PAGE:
Noodling - aka fishing for catfish with your hands - hooks new legal win
Baton Rouge, Louisiana - Avid noodlers rejoice: noodling is now legal in Louisiana. Never heard of it? Welcome to the world of this extreme sport fishing, where you use only your hands to catch catfish.
Most people associate fishing with a pole and waiting for a fish to bite bait from a metal hook before you pull it out of the water.
But some prefer a different sort of fishing, specifically for catfish.
Noodling, which is also called hand-fishing, grabbling, or gurgling according to the blog Fishing Booker, is a pastime in the South and the Midwest, despite it being illegal in most states.
The catch? There's no pole involved, and your hands are the hooks.
There are multiple methods to getting down and dirty, but basically, those who go noodling attempt the feat by submerging their hands – and often their whole bodies – into murky water and feeling around in the mud until they can grab a catfish by the mouth.
On Monday, a new law making this odd fishing tactic legal in the Pelican state went into effect. Now, Louisiana is one of just 17 states in which noodling is legal practice, according to reports.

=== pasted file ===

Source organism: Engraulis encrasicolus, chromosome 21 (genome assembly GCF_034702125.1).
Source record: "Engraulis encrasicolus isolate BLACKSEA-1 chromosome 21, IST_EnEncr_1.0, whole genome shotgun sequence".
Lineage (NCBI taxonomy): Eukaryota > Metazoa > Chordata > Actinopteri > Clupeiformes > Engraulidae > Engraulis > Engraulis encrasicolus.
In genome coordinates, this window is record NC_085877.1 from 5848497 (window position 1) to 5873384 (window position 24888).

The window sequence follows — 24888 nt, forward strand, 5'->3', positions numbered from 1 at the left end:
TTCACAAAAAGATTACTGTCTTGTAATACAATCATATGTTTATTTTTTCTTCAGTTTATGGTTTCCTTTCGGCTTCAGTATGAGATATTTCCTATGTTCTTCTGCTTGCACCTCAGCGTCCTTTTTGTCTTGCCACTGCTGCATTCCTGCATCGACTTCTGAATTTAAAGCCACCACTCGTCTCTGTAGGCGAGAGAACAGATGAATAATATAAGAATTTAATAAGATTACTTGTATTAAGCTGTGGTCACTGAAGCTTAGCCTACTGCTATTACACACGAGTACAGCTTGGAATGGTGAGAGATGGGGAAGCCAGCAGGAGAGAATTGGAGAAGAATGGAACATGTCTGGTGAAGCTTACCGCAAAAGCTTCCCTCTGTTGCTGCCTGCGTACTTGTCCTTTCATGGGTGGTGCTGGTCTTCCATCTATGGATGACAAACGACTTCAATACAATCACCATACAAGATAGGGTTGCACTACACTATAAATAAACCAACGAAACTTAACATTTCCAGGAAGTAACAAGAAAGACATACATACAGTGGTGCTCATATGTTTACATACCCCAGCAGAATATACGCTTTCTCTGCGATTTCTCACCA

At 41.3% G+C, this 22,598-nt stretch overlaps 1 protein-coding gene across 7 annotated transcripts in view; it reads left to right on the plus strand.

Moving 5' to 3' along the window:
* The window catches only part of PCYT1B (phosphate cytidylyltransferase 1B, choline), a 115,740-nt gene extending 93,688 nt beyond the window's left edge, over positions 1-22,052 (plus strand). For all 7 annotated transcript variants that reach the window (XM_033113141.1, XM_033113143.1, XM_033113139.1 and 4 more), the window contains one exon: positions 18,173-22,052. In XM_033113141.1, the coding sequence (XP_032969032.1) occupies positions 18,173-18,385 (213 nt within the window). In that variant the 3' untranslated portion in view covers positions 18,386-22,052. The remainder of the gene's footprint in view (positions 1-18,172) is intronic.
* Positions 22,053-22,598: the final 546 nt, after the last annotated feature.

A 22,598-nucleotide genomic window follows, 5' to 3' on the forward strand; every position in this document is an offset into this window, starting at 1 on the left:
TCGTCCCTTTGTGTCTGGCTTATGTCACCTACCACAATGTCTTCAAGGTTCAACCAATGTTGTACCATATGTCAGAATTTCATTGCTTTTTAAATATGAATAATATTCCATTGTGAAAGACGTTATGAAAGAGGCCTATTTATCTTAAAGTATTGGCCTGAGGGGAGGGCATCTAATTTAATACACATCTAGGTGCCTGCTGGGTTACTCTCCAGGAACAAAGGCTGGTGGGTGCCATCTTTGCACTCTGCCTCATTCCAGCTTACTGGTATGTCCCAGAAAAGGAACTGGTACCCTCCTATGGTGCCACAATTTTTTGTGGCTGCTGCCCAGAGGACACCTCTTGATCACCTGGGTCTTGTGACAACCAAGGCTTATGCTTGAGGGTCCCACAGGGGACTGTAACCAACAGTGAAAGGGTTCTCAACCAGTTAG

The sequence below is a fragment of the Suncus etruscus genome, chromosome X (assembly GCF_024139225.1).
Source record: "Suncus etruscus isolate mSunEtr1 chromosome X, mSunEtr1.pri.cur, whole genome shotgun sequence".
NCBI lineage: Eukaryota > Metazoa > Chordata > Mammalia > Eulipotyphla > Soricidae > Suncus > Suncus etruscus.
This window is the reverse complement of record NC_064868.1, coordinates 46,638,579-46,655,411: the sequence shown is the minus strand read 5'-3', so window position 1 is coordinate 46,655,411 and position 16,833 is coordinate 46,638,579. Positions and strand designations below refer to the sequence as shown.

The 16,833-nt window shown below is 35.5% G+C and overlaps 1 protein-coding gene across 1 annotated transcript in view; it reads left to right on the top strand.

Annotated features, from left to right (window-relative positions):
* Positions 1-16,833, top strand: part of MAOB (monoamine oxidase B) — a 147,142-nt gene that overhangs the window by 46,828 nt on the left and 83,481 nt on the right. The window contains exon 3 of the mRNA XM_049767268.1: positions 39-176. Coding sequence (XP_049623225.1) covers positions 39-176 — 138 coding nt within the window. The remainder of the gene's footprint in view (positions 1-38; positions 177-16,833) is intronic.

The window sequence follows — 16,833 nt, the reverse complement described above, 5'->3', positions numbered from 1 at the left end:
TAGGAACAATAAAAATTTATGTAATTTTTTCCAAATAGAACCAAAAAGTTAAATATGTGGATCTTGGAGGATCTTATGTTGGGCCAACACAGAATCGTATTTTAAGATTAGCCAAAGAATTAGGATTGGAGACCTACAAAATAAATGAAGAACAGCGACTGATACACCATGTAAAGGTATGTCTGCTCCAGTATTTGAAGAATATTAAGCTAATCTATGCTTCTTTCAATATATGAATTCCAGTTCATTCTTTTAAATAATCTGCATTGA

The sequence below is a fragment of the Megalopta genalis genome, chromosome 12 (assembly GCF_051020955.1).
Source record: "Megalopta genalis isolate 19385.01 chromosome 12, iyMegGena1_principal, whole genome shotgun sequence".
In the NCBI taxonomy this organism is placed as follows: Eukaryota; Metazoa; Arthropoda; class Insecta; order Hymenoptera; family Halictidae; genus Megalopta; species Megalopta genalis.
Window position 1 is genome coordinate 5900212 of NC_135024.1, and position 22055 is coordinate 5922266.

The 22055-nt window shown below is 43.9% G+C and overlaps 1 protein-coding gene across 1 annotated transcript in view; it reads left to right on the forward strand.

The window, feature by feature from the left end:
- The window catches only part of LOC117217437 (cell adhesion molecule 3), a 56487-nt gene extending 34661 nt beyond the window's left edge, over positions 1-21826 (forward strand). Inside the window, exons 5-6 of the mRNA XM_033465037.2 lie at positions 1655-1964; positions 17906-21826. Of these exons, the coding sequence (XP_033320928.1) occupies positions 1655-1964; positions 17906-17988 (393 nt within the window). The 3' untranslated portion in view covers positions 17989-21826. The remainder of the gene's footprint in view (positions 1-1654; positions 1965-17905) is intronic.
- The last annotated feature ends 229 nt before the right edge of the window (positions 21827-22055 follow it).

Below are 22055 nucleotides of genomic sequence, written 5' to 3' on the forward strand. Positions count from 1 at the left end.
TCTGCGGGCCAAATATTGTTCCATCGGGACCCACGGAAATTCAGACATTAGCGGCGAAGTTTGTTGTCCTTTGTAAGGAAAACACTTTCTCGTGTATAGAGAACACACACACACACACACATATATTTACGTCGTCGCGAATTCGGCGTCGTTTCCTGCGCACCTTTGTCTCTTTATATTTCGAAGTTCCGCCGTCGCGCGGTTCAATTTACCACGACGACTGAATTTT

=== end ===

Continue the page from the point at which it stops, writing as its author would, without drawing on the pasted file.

Noodling can be dangerous
Noodling gets the green light in Louisiana, but is risky business
The new law, HB 419, passed in the state legislature unopposed. It was crafted by Rep. Jack McFarland with input from the Louisiana Department of Wildlife and Fisheries.
McFahrland has been noodling himself, and said it "takes a little bit of courage to go, maybe underwater, but even just to put your hand inside of a hole of a log, in concrete, or even in a boat ramp under in the water, not knowing exactly what's in there."
Hand-fishers prefer to catch catfish specifically because they don't have teeth.
But that doesn't mean people don't get injured while attempting it. The fish have sandpaper like gums that can injure anyone grabbing them by the gills.
Additionally, many noodlers go for the big catfish. Theses can weigh up to 40 pounds and are often in holes guarding their egg nests. Things can get dangerous, as the fish fight back. That's why many people who noodle work in pairs.
Noodler John Robert Blake told WWNO that he does it for the adrenaline rush, and realizes what risky business it is.
"I've lost just about anything you can imagine — almost my life. I've done it all," he said.
If you want more of a deep dive on how the wild method of fishing works, social media is here to help. Search the hashtag "nooding," and you'll be hooked.
Cover photo: Screenshot/Twitter/Sara_Salt_